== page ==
Police urge for formal reports

Headshot of Pierra Willix
Pierra WillixSound Telegraph
Email Pierra Willix
In the Rockingham and Kwinana areas, there are a number of pages and groups on Facebook focused on reporting crime, with a combined following of more than 72,000 people.
Camera IconIn the Rockingham and Kwinana areas, there are a number of pages and groups on Facebook focused on reporting crime, with a combined following of more than 72,000 people. Credit: WA News.

With the increasing popularity of crime reporting pages on social media, local police have urged residents to make official reports to ensure offenders can be identified and charged.

In the Rockingham and Kwinana areas, there are a number of pages and groups on Facebook focused on reporting crime, with a combined following of more than 72,000 people.

However, Rockingham police officer-in-charge Sen. Sgt Brett Reyne said police regularly came up against the issue of crimes being reported online but not to them.

He said although police tried to monitor some pages to follow up on alleged crimes that may not have been reported, it could be a difficult task without specific details relating to particular crimes.

“It’s been an issue for us when things have been posted to crime pages, but not actually reported to us,” Sen. Sgt Reyne said. “We’ve also seen reports online that are really vague, so we can’t look into it.”

Kwinana officer-in-charge Sen. Sgt Rob Read said officers in the district also faced issues when crimes were reported online but not to police.

“People can get online and criticise police for not taking action, but the reality is that some things haven’t even been reported to us and we are not aware of incidents,” he said.

Casie Smith, an administrator for Mandurah and Rockingham Community Crime Reports for about six years, said the group encouraged anyone making reports to the page to follow up with police to ensure proper procedures were carried out.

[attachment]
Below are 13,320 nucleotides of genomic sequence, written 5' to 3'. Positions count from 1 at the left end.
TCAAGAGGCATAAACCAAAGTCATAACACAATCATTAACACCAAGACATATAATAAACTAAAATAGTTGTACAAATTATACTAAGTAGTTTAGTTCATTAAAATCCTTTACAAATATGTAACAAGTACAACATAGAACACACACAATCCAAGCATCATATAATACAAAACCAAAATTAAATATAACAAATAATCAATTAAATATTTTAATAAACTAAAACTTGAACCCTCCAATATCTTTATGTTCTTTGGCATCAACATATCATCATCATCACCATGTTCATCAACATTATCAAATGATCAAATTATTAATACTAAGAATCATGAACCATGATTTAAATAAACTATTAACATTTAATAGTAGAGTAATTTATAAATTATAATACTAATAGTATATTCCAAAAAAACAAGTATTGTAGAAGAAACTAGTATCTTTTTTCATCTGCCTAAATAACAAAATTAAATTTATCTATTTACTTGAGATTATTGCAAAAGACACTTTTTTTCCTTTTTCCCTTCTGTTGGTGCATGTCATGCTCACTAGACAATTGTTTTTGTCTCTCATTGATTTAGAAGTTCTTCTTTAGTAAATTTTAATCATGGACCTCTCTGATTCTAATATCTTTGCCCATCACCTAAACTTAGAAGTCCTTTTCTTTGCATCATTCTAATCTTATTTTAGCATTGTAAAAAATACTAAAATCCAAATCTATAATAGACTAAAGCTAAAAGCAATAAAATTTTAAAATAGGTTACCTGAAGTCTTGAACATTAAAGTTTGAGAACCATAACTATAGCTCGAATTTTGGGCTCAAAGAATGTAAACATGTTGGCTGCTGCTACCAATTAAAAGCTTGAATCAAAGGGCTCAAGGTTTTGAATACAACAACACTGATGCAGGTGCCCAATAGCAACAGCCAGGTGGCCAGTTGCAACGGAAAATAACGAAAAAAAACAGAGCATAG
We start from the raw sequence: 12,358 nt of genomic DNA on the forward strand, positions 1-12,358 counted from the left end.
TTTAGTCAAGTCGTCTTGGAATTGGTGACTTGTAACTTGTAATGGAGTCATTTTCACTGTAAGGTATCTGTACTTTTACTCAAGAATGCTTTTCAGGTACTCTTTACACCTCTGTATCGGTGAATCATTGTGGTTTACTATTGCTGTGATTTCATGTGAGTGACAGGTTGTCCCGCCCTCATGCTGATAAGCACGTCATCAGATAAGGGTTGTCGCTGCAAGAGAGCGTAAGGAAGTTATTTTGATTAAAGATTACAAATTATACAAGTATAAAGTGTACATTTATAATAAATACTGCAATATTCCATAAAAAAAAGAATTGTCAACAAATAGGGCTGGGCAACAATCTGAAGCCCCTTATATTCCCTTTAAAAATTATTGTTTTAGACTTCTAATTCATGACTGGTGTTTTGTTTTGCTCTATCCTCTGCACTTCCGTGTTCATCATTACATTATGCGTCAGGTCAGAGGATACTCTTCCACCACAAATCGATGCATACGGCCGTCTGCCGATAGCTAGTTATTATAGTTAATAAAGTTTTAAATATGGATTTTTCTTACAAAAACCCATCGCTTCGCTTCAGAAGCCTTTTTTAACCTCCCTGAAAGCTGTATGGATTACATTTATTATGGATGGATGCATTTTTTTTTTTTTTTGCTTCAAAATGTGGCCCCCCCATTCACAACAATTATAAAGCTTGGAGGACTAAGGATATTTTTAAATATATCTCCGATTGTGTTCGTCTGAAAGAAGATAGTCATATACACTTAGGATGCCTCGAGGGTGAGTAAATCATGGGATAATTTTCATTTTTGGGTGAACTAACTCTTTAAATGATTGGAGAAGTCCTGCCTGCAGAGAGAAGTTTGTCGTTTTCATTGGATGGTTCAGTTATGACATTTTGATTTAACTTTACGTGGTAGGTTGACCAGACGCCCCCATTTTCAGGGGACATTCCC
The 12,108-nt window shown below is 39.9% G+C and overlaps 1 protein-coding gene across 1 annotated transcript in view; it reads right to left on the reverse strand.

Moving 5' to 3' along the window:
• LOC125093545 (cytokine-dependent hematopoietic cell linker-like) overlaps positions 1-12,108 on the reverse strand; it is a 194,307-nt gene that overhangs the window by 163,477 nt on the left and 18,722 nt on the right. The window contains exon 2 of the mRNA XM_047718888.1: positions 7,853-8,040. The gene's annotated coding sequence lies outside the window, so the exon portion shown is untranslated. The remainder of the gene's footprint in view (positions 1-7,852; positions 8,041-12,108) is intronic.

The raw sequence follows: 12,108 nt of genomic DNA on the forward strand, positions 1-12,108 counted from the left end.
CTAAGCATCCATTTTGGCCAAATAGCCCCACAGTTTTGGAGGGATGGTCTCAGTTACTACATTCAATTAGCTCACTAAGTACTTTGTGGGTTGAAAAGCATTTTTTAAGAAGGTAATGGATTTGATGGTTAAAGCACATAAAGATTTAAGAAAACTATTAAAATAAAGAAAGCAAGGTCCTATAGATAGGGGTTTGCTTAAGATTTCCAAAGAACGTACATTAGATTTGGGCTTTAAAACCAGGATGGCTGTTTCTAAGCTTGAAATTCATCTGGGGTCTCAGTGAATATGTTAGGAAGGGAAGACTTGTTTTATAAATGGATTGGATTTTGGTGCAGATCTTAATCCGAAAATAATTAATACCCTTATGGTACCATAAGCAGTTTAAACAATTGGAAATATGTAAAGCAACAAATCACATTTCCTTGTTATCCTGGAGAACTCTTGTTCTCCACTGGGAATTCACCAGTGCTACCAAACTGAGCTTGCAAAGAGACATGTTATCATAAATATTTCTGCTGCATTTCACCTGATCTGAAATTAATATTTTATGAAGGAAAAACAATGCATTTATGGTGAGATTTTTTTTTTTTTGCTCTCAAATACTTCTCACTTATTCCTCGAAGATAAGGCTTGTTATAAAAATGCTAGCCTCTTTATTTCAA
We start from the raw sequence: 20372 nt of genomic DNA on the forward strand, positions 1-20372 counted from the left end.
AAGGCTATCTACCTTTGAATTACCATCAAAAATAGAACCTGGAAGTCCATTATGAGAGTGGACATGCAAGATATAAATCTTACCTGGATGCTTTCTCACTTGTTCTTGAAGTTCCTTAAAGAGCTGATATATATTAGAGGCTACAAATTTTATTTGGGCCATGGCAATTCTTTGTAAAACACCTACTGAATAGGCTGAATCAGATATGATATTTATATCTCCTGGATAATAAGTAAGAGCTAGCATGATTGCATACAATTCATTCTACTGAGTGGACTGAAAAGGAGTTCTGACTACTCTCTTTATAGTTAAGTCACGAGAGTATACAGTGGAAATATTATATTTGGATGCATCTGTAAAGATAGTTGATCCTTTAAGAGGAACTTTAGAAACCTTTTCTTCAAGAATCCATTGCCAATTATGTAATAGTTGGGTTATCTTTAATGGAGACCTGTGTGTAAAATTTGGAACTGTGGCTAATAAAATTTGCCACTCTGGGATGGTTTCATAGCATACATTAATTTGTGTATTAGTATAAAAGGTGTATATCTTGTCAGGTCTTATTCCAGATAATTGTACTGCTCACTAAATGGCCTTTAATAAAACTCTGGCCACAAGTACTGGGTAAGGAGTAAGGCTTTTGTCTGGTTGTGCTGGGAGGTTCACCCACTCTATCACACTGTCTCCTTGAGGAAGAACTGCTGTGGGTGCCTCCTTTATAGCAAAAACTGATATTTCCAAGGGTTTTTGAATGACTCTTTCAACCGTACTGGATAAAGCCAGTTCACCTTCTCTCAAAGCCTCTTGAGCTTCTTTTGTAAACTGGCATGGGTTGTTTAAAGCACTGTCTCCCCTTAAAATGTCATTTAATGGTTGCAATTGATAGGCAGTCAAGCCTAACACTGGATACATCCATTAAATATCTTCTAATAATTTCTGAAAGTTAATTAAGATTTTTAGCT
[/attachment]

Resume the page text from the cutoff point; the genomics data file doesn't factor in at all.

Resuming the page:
“We have multiple reports come in daily from members of the community who nine times out of 10 have already reported the incident to local authorities,” she said.

“If they haven’t we strongly encourage that they do so the perpetrators can be brought to justice over their crimes,” she said.

The page has more than 9000 followers, and Ms Smith believed online crime pages were an imperative part of the community helping play its part alongside police.

Ms Smith said the page had helped identify someone involved in a burglary and locate stolen property, as well as assisting in finding missing persons.

“I’m very proud to say that because of the page, we have got so much information in regards to crimes that we have posted for the victims that we have then forwarded on to police and the people have then been charged,” she said.

Derek Fisher runs the Kwinana News and Crime Facebook page and said all information received through the page was relayed to Kwinana police. “Kwinana has a reasonably high crime rate and with over 11,000 followers we have been able to assist in stopping crime before it occurs, as well as catching offenders who commit crime in Kwinana,” he said.

“Every post or message we receive that involves suspicious or criminal activity are shared with the Kwinana police and the person posting is also reminded of the importance of police knowing about anything they think is suspicious as it all helps in the event of a wanted person,” he said. “We always ensure the person posting the report knows they should contact police and we strongly advise them to take that action.”

Sen. Sgt Reyne said police always encouraged people who had experienced or witnessed any criminal activities to make a formal report to police, call Crime Stoppers on 1800 333 000 or make a report online.

Get the latest news from thewest.com.au in your inbox.

Sign up for our emails